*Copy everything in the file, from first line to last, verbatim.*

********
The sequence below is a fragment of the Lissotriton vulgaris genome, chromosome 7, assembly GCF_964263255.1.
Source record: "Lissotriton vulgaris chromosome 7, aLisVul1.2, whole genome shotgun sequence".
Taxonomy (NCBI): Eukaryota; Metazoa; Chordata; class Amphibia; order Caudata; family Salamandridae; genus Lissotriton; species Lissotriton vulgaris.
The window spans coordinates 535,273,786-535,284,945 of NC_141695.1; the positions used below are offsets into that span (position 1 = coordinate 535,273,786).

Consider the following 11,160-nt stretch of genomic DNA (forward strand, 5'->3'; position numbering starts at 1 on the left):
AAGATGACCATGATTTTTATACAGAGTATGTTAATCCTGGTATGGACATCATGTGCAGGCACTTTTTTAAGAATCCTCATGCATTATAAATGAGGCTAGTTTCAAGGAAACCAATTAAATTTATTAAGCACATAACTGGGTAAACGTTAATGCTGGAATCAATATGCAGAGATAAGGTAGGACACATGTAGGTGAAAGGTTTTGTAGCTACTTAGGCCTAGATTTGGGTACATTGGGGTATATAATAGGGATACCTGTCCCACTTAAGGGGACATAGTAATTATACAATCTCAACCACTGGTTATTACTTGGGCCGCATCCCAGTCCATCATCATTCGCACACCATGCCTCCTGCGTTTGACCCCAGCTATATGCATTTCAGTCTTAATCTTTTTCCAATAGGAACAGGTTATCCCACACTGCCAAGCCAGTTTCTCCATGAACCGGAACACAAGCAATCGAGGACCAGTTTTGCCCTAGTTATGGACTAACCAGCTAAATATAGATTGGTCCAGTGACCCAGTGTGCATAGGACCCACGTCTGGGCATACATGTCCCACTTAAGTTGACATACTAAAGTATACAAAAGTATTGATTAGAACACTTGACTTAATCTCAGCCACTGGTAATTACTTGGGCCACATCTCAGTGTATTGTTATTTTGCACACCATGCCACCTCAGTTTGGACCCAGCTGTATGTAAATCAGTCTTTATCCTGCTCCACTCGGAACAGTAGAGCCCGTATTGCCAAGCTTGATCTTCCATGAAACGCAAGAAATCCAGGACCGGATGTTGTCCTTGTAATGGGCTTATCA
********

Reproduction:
The sequence below is a fragment of the Lissotriton vulgaris genome, chromosome 7, assembly GCF_964263255.1.
Source record: "Lissotriton vulgaris chromosome 7, aLisVul1.2, whole genome shotgun sequence".
Taxonomy (NCBI): Eukaryota; Metazoa; Chordata; class Amphibia; order Caudata; family Salamandridae; genus Lissotriton; species Lissotriton vulgaris.
The window spans coordinates 535,273,786-535,284,945 of NC_141695.1; the positions used below are offsets into that span (position 1 = coordinate 535,273,786).

Consider the following 11,160-nt stretch of genomic DNA (forward strand, 5'->3'; position numbering starts at 1 on the left):
AAGATGACCATGATTTTTATACAGAGTATGTTAATCCTGGTATGGACATCATGTGCAGGCACTTTTTTAAGAATCCTCATGCATTATAAATGAGGCTAGTTTCAAGGAAACCAATTAAATTTATTAAGCACATAACTGGGTAAACGTTAATGCTGGAATCAATATGCAGAGATAAGGTAGGACACATGTAGGTGAAAGGTTTTGTAGCTACTTAGGCCTAGATTTGGGTACATTGGGGTATATAATAGGGATACCTGTCCCACTTAAGGGGACATAGTAATTATACAATCTCAACCACTGGTTATTACTTGGGCCGCATCCCAGTCCATCATCATTCGCACACCATGCCTCCTGCGTTTGACCCCAGCTATATGCATTTCAGTCTTAATCTTTTTCCAATAGGAACAGGTTATCCCACACTGCCAAGCCAGTTTCTCCATGAACCGGAACACAAGCAATCGAGGACCAGTTTTGCCCTAGTTATGGACTAACCAGCTAAATATAGATTGGTCCAGTGACCCAGTGTGCATAGGACCCACGTCTGGGCATACATGTCCCACTTAAGTTGACATACTAAAGTATACAAAAGTATTGATTAGAACACTTGACTTAATCTCAGCCACTGGTAATTACTTGGGCCACATCTCAGTGTATTGTTATTTTGCACACCATGCCACCTCAGTTTGGACCCAGCTGTATGTAAATCAGTCTTTATCCTGCTCCACTCGGAACAGTAGAGCCCGTATTGCCAAGCTTGATCTTCCATGAAACGCAAGAAATCCAGGACCGGATGTTGTCCTTGTAATGGGCTTATCA